The U.S. Court of Appeals for the District of Columbia Circuit has ordered additional written arguments in President Donald Trump’s ongoing battle to prevent congressional investigators from obtaining his tax returns. The three-judge panel’s order on Tuesday directed the parties to complete supplemental briefs addressing whether the court’s decision should take into consideration a recent congressional memorandum detailing how the president’s financial documents are relevant to the House’s ongoing legislative agenda.
The question remains: can House Democrats enforce congressional subpoenas for the president’s financial records from his accounting firm Mazars USA, and two banks—Deutsche Bank and Capital One.
The case reached the U.S. Supreme Court this summer. The high court rejected Trump’s “absolute immunity” defense, but sent the case back to the lower courts, reasoning that they failed to fully account for the “significant separation of powers concerns implicated by congressional subpoenas for the President’s information.” The court also laid out a four-part test for evaluating the enforceability of demands for the president’s personal information.
The president and his lawyers have argued that there is no legitimate legislative purpose for Congress to seek Trump’s financial records other than to use them against him politically. Investigators on the House Financial Services and Intelligence Committees have maintained that they issued the subpoenas as part of money laundering and government ethics-related legislation that the panels had been contemplating.
Chair of the House Oversight panel Carolyn B. Maloney (D-NY) penned a memo to her colleagues last month summarizing the “investigations and potential legislative reforms” she said would be advanced by allowing the panel to enforce the subpoena against Mazars. Maloney also included arguments specifically addressing why the committee’s subpoena satisfied all of the requirements for enforcement set forth by the high court.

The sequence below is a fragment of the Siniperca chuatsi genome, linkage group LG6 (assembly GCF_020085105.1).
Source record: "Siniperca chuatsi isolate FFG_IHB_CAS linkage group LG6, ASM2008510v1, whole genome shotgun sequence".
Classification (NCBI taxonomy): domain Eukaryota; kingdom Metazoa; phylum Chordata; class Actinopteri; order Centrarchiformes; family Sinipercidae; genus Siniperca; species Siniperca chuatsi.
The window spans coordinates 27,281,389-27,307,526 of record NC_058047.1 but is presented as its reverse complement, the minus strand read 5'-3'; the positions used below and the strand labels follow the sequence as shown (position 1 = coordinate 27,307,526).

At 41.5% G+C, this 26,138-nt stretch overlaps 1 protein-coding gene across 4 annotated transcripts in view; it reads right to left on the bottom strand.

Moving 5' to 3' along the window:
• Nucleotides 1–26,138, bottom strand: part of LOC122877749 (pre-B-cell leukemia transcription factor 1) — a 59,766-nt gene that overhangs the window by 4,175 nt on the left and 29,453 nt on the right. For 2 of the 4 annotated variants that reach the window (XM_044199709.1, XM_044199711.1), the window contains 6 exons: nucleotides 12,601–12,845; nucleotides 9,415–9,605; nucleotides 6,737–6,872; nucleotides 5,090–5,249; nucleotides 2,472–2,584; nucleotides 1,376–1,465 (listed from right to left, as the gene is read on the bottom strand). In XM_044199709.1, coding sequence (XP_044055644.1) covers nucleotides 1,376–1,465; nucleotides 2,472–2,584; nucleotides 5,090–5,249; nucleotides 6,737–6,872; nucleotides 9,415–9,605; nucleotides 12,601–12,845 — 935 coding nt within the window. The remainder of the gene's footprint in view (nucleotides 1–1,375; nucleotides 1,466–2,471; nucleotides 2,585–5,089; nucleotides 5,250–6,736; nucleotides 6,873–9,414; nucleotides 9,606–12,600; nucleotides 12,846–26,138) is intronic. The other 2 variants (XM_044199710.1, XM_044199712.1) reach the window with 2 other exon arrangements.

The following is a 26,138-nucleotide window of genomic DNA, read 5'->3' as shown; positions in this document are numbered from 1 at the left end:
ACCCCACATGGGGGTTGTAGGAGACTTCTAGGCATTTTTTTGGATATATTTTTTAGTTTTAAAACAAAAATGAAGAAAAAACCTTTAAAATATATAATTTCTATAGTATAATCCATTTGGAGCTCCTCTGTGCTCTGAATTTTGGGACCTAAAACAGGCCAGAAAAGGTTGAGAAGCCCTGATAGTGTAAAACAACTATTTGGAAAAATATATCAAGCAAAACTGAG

“[I]n the absence of a detailed understanding of this President’s financial holdings and the conflicts they raise, Congress has been unable to tailor its legislative approaches to detailed facts and evidence, which would ensure the legislation’s effectiveness and minimize the burden on the President and presidential candidates,” Maloney wrote in the memo. “This includes potential new measures that can be written only after obtaining and analyzing the detailed information sought in the subpoena to Mazars, such as legislation to address specific harms already caused by the President’s financial holdings and conflicts of interest.”
The D.C. Circuit’s order specifically directed the parties to address whether consideration of Maloney’s memo is consistent with the Federal Rules of Appellate Procedure. Additionally, the panel asked the parties to brief “what weight, if any” should be given to the memo and whether Maloney’s claims do in fact comport with the Supreme Court’s evaluating standard.
The supplemental reply briefs are due by Sept. 21 with another round of oral arguments scheduled for Oct. 20.
Read the order below from Circuit Judges David Tatel, Patricia Millet and Neomi Rao below:
[image via Doug Mills-Pool/Getty Images]
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